Students raise money for Japanese relief effort
Japanese Community Association, restaurant also helping out
The impact of Japan's earthquake is still being felt by staff and students at the University of Calgary.
There are about 20 U of C students in Japan as part of international programs, and a university spokesman said the school has been reaching out to them.
"We have managed to confirm that all of them are OK and were not in any of the areas that were seriously impacted by the quake," said Grady Semmens.
The university has an international travel registry to keep track of students and faculty abroad — and it has been helpful in the aftermath of this disaster, he said.
There are about 20 Japanese students studying at the University of Calgary, and Semmens said they have access to support if they need it.
"We've reached out to those students to make it clear that the international centre is the place that they can go if they need any assistance of any kind in terms of help to contact any family members or relatives back home, if they need any financial assistance or even … special counseling," he said.
Calgarians' support heartening: Japanese group
Japanese exchange student Narumi Matsuo tried to call her family immediately after the earthquake, but couldn't get through.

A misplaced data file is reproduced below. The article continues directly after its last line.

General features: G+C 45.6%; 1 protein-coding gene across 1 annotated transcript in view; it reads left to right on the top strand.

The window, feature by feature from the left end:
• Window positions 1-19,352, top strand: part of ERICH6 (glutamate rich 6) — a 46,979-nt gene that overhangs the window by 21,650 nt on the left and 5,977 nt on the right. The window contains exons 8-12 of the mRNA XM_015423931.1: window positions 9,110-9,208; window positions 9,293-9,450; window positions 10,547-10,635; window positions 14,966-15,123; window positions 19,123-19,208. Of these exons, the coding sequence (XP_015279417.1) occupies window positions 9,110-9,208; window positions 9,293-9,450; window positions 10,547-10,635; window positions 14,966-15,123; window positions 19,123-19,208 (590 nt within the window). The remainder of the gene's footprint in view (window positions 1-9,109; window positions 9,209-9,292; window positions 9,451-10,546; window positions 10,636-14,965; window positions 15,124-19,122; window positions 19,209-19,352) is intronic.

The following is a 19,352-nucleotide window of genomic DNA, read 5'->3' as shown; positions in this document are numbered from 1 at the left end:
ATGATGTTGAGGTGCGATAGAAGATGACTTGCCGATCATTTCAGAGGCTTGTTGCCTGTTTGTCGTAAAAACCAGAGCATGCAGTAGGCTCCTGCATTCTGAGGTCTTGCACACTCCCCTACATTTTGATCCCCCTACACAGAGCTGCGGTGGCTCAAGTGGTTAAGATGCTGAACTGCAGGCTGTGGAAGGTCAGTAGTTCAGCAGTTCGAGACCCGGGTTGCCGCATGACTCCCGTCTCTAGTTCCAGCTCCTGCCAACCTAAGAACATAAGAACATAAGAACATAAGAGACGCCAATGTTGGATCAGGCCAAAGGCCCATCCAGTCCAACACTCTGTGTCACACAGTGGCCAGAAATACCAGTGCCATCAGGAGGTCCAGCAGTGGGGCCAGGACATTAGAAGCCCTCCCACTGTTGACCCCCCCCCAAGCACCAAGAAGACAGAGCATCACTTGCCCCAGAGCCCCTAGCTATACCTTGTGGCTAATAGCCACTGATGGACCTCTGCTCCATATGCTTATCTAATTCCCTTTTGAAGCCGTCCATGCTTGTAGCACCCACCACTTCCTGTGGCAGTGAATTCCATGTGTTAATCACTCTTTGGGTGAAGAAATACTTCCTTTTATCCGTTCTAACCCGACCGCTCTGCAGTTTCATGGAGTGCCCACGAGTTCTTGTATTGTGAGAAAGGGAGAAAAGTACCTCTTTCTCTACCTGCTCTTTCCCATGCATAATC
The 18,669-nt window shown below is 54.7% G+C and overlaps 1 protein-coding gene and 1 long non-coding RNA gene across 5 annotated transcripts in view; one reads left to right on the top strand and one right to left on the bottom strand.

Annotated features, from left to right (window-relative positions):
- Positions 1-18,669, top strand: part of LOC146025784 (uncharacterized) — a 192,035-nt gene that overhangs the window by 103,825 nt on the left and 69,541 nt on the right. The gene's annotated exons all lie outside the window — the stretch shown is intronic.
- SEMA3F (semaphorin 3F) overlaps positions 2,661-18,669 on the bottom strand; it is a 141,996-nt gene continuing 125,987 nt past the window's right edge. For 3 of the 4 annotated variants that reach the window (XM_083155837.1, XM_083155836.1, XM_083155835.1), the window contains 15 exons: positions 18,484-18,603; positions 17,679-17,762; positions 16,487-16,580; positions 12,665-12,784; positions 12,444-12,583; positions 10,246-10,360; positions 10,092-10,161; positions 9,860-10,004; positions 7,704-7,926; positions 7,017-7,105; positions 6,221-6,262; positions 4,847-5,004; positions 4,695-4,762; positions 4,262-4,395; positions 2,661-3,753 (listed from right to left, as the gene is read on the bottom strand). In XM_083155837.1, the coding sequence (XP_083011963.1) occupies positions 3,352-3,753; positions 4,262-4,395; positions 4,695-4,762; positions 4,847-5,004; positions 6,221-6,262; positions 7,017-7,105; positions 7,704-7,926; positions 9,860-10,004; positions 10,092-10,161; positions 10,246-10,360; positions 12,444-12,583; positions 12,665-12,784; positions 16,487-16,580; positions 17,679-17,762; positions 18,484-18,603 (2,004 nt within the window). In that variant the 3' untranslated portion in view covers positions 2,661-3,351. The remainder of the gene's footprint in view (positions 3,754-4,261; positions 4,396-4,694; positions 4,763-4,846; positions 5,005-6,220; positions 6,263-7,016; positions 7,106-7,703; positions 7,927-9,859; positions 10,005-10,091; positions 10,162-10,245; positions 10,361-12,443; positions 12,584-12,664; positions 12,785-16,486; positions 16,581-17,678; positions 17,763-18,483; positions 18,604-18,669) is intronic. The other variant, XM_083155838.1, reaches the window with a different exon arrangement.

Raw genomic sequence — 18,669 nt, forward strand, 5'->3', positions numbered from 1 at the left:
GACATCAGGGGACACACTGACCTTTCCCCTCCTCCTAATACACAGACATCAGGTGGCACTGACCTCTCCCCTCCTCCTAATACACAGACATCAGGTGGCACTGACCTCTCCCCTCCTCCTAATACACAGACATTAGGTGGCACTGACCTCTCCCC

"I couldn't sleep well, so I just kept watching news on the internet," said Matsuo. "I was so worried about everyone in Japan."
Fortunately for Matsuo, she heard from her loved ones within a day and they were all safe and sound in Japan.
But she and other Japanese students couldn't just sit back and watch. So they decided to hold a bake sale fundraiser.
"It's just hard seeing something like that go down," said Lo. "Such a beautiful country."
The students plan to continue the fundraising with a video game night this weekend and after-party, with the proceeds are going to the Canadian Red Cross.
The city's Japanese community says Calgarians are being very generous.
"We've been very heartened by all the expressions of sympathy, and the willingness to help us," said Calgary Japanese Community Association president Rocky Oishi.
The province has warned Albertans to donate carefully to legitimate charities, and the Calgary Japanese Community Association recommends donating directly to Red Cross.
Another way to donate is to give through the Japanese Community Association, which will be collecting for the Red Cross at a fundraiser on Saturday from 9 a.m. to 5 p.m. at the Calgary Nikkei Cultural and Senior Centre.
'Tsunami roll' raises money for Japan
Another Japanese Calgarian, Amane Kanei, has found his own unique was of lending a helping hand.
Kanei, manager at Shikiji Japanese Noodles and Sushi in northeast Calgary, has family in the earthquake zone.
"I was able to speak with my mother," Kanei said. "And I am one of the lucky ones to be able to reach the family in Japan."
He's created a "tsunami roll" made of barbecue eel, salmon, tuna and seaweed salad. The roll sells for $8, one-quarter of which will go to the Red Cross.